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When Teenage Engineering released its OP-1 portable synthesizer, in 2011, the device received glowing reviews from an arOB-4, a Bluetooth speaker system that it’s billing as a “magic radio.” The term isn’t too far off: The mobile, four-speaker
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The middle of a pandemic may seem like an odd time to launch a podcast about road trips—but maybe it’s ideal, as unexpecGreetings from Somewhere, a show about how travel affects us; how we affect the places we visit; and, to date, how the pandemic changed everythi
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Elliott H. Powell Traces the History of Black Musicians Engaging with South Asian Culture and Sounds
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Don’t be fooled by the no-frills appearance of this device—it’s actually something of a shape-shifter. Created by the ItCity Radio (available in the U.S. through Uncommon Goods) lets users pick from 18 international radio libraries with a few flicks of the finger: Simply download the gadget’s ap
Keith Abrahamsson is the founder of the independent record label Mexican Summer, which operates out of New York and London and counts the likes of Cate Le Bon, Ariel Pink, and Photay among the artistEp. 3 of our Time Sensitive podcast.) Launched in 2008, his venture has grown to include a reissue label, Anthology, and a book publishing arm, Anthology Editions. In an effort to soothe anxious, isolated souls, Abrahamsson put together a playlist of transporting tunes for us. “It’s culled from material both in and outside my orbit—songs I work with directly or have connected to as a co “Love Is A Jungle,” Peter Ivers “For Lise,” Matchess “Rectifiya,” keiyaA “Stay Sane,” Pink Siifu “Charlotte's Thong,” Connan Mockasin “Infinitamente Nu,” Sessa “Min
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Music fans missing a regular calendar of gigs will find a lifeline in Iris Flow, headphones made to mimic the sound qualIris, which is backed by Queen drummer Roger Taylor, the device features a patented algorithm that restores complex spatial
In 2015, German-born British composer Max Richter wrote an epic eight-and-a-half-hour-long musical cycle titled “Sleep,” with the intention of it being the soundtrack to one night’s snooze. It consists of 31 tracks that each last about halfRichter said ahead of the piece’s U.S. premiere. “It’s a political work in that sense. It’s a call to arms to stop what we’re doing.” Recently, with the help of the Bean app of the same name. Divided into three sessions—Sleep, Meditate, and Focus—users can set timers for the music to play according to a chose
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An activist, M.C., artist, and the first-ever hip-hop ambassador to the U.S. State Department, Toni Blackman—who runs hip-hop meditation workshops—describes her passion-driven role as being “more of a mindfulness educator, and lea playlist of her favorite tracks that help center her. “I was totally unaware of how much music was inside of my head and heart. Some of these songs I play on repeat every oEp. 55 of At a Distance earlier this year. “In between tears and mourning and political frustrations, I am enjoying my journey!”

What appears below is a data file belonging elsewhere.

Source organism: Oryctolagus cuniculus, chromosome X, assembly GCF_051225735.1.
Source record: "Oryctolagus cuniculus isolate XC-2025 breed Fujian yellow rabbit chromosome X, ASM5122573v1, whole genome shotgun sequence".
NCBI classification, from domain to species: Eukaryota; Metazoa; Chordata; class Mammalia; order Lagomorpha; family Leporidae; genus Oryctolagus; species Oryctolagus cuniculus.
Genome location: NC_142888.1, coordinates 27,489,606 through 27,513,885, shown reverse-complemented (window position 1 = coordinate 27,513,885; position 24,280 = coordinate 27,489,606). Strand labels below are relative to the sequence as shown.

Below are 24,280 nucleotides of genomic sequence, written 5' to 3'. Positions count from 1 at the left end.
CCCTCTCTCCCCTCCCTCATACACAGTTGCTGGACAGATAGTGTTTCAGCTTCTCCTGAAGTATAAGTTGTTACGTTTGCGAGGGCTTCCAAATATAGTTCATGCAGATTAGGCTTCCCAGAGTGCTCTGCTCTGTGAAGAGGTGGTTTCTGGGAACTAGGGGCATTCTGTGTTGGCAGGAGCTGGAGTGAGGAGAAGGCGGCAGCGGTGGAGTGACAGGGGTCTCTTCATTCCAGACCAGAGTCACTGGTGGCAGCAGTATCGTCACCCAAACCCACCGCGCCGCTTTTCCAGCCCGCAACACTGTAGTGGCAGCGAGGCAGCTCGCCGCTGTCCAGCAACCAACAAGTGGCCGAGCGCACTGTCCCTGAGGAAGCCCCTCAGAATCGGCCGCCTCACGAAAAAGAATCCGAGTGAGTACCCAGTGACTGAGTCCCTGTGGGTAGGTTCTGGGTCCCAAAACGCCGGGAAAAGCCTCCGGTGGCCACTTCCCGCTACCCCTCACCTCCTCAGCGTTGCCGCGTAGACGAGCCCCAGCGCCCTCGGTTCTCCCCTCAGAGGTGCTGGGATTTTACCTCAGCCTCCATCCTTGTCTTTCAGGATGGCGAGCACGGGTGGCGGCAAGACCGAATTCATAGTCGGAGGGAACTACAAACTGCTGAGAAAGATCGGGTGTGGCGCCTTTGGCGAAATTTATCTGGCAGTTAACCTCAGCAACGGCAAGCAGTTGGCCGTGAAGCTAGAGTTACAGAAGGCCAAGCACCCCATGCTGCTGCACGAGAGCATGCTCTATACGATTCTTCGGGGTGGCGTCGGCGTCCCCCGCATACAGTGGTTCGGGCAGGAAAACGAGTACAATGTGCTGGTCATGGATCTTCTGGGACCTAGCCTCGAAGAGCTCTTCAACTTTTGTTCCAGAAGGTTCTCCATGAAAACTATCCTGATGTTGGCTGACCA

The sheer volume of awful things that have happened in recent months makes a person wonder if we’ll ever get it right. FRadical Imagination podcast, now is the perfect moment to discuss deep-seated issues such as reparations, extreme poverty, and police miscoEp. 67 of our At a Distance podcast. So far, she’s interviewed Stockton, California, mayor Michael Tubbs about his guaranteed income initiative, as well as
The pandemic and ongoing global shifts have caused us all to slow down—and not just here at The Slowdown. Our friends atTokyo Slow Mixtapes: guest-curated collections of songs on Spotify to soothe you through these high-stress, anxiety-inducing times. ContribEp. 19 and Ep. 36, respectively, of our At a Distance podcast), along with Le Sirenuse hotel co-owners Antonio and Carla Sersale, with neOur own co-founder Spencer Bailey’s mixtape, for which he turned to the 17th-century Katsura Imperial Villa in Kyoto for inspiration, includes tracks by the likes
The anticipation of hearing and chasing down an ice cream truck is a nostalgic American pastime, bringing joy to kids onColumbia Records even released a recorded version of the song, written by actor Harry C. Browne, titled, “N*gger Love A Watermelon Ha! Ha! Ha!,” a disturbing slice of American histoTikTok-er Vanessa Blackwell resurfaced earlier this summer in a viral post. Offering a sorely needed replacement, Wu-Tang Clan’s RZA recently partnered with the ice cream maker Good Humor to crRZA said in a video announcing the project. “I assure you that this one is made with love.” Good Humor released the track for free, urging all ice-cream truck dri
Museums have begun to reopen in New York City—with appropriate precaution—and after months of prolonged closures and dig“Rashid Johnson: Stage,” an installation opening next week at MoMA PS1 in Long Island City, Queens, and offering a participatory platform for diEp. 25 of our Time Sensitive podcast. At once referencing hip-hop culture, public oratory, protest, and public intellectual and cultural life, “Stage” will